How To Use Cedar Planks for Grilling The Perfect Fish
I admit I’ve always been leery of grilling salmon for two reasons – first is a potentially lethal fish allergy I have. Just touching the stuff gives me a rash. Breathing in the cooking fumes of it makes me cough. But second and more importantly is the fact that I never seem to get it right. No matter what I try it always ends up being an expensive mess. That’s why I really dig the idea of using cedar planks for grilling fish.
Why Cedar Planks
Cedar is known for being rather aromatic. The native inhabitants of the Pacific Northwest learned long ago that fish, the staple of their diet, cooked on cedar planks over the fire made the fish turn out moist and delicious with a wonderful smoky flavor to it. Although I am originally from this great region of the United States I had not heard of cedar plank grilling until recently.
- Easy to use on gas & charcoal grills; large size
- Adds sweet-smoky flavor to your grilling favorites
- Keeps food moist & flavorful
But Why Cedar Planks, Not Other Wood?
Well, truth be told, cedar planks are the most popular now. Originally the Pacific Northwest tribes also used alder in addition to cedar, but I gotta tell ya – cedar smells much better. Nowadays people have tried and extol the virtues of oak plank grilling, mesquite plank grilling, maple plank gri… you get the picture. While each variety of wood will infuse the meat with their own unique flavor, cedar planks are pretty much on top right now. That, however, doesn’t mean you can or should only use cedar or you shouldn’t experiment. By all means – go wild!
How Do I Do It?
Well, how you don’t do it is get the cheapest cedar you can find and slap your fish on top of it. That’s a sure way to ruin good fish and maybe send you to the hospital. You’re going to need to find some cedar planks that do not have any chemicals or varnish or anything whatsoever. Safest way – cut down your own cedar tree or buy some planks from a store that is selling them specifically for grilling.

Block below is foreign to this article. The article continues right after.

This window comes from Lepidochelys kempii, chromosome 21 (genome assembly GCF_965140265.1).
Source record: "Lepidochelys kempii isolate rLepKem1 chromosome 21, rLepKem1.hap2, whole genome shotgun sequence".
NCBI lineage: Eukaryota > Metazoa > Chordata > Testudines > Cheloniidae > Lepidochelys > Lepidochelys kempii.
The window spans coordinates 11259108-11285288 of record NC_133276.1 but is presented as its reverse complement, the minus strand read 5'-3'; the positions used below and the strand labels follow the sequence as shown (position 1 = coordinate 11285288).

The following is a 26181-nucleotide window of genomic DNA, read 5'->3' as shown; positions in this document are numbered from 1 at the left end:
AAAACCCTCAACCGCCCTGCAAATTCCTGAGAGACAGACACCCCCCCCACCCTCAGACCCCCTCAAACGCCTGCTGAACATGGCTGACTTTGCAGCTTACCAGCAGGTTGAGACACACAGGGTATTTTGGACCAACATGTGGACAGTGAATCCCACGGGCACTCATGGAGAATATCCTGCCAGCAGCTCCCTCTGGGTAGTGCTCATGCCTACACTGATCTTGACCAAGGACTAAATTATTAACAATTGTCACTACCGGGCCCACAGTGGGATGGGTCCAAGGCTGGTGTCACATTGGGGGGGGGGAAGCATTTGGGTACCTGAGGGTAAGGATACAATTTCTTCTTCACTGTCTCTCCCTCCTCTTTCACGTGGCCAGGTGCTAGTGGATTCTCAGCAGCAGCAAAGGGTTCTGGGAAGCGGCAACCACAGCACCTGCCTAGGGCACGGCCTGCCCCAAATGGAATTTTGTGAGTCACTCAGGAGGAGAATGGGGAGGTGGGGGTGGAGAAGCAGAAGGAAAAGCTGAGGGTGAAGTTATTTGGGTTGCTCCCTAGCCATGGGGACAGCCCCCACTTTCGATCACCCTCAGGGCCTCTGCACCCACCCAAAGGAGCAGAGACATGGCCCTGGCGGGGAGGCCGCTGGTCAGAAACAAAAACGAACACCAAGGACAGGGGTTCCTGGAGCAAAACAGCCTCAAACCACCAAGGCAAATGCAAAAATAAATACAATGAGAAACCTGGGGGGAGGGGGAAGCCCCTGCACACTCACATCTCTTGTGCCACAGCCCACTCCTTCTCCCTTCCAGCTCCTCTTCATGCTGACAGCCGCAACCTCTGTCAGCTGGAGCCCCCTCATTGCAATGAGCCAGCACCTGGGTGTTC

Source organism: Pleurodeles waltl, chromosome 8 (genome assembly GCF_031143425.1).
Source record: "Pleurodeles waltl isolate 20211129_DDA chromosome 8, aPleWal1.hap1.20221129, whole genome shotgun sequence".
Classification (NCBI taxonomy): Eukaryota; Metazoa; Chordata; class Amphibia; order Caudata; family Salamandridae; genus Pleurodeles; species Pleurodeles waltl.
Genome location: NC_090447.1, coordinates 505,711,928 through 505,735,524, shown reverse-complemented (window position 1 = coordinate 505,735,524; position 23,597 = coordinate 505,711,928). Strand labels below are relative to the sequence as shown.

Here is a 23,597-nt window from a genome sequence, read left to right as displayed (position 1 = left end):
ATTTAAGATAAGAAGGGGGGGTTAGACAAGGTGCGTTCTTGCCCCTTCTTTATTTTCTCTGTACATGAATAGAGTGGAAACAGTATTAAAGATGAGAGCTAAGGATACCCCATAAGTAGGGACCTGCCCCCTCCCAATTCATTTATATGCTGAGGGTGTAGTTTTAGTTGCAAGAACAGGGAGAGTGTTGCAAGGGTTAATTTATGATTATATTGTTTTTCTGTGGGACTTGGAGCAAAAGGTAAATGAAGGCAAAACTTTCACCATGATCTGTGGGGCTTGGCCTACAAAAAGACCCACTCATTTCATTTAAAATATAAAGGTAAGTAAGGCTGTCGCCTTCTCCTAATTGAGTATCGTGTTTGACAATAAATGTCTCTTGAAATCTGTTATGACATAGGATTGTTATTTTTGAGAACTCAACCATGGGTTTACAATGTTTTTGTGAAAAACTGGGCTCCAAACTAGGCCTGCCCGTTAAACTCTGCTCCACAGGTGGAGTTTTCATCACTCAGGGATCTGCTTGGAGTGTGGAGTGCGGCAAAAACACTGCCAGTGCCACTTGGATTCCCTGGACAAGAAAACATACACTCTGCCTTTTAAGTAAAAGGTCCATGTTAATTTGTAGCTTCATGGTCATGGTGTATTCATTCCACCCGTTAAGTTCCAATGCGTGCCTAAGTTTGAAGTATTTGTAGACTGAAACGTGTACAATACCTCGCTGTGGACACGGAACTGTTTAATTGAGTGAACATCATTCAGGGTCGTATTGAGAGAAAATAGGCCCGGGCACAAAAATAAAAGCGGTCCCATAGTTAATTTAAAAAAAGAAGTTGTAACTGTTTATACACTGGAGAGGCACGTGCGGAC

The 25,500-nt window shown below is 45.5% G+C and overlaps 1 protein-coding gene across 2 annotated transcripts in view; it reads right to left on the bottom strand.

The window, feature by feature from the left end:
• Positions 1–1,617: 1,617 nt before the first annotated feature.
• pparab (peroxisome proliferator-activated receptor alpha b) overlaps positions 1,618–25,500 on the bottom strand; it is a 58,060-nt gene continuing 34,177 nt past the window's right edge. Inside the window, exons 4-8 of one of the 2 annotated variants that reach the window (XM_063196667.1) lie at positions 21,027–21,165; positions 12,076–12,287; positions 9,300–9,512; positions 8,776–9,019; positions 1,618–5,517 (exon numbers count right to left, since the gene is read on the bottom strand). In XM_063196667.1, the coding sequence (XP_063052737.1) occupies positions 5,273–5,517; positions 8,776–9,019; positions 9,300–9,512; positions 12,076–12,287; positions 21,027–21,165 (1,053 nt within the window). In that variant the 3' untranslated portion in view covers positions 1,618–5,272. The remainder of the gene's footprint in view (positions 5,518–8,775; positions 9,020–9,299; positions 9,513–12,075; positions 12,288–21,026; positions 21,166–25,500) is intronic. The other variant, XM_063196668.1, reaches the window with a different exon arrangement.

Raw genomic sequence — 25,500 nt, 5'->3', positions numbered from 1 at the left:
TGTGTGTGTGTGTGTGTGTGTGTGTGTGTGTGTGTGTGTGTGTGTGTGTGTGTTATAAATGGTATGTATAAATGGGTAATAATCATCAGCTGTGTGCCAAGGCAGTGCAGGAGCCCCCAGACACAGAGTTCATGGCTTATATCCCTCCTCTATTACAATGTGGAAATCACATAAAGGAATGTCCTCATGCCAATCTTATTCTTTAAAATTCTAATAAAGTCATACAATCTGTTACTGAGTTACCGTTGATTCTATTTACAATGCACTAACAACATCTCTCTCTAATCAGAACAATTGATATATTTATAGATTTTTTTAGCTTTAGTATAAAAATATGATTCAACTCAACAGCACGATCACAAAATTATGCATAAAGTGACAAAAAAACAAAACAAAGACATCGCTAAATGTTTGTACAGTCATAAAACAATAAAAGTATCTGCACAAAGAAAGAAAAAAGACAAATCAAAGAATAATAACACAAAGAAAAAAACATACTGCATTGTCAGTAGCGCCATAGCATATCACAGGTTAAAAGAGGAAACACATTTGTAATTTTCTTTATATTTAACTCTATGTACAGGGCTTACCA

After you’ve got your planks, it’s a good idea to burn them first. Just put them over heat for a few minutes per side and then be done. They’ll be ready to go next time you cook.
Now for the actual grilling, there are a few steps you’re going to want to take.
- First, soak your fancy new cedar planks in water a few hours before grilling. Some people like to add a bit (or a lot) of wine, sake, apple juice, berry juice, something citrusy – you get the picture. Just something to enhance the smokiness and flavor. Totally up to you.
- Place salmon or other type of fish fillet skin side down on the plank. Make sure the plank has a bit of room around it for heat and air to flow.
- Keep a spray bottle with water close at hand so you can squirt out any flames that arise should your lovely new cedar plank start to burn.
- Keep the lid down as much as possible to enhance the smokiness. Don’t worry – you’re not going to be turning this.
- 12 – 15 minutes or so is a good time to cook a fish fillet if the heat is medium.
- Use any seasonings on the fish that you want when cooking. Lemon, pepper, salt – whatever you like.
- Eat them as soon as they are done.
Pretty easy, actually.
What About the Planks?
Good thing about the cedar planks you use for grilling salmon – they can be reused as long as they aren’t charred and burnt to a crisp. Wash them like you would any other dish with soap and water and set them aside to dry. As long as they aren’t warped or cracked or charred to badly, then keep on using them. Once you start asking yourself “Does this look like it’s too far gone” the answer is probably yes and you’ll need to get yourself some new ones. Break and crumble up your old ones and mix them in with the coals to get some nice extra smokiness if you’re using charcoal.
Is Planking Only For Salmon and Fish?
Truthfully, no. Many people have experimented with beef, pork, and chicken and reported great success. Pretty much any kind of meat you want to use can be planked.
Good luck and let us know how it turns out.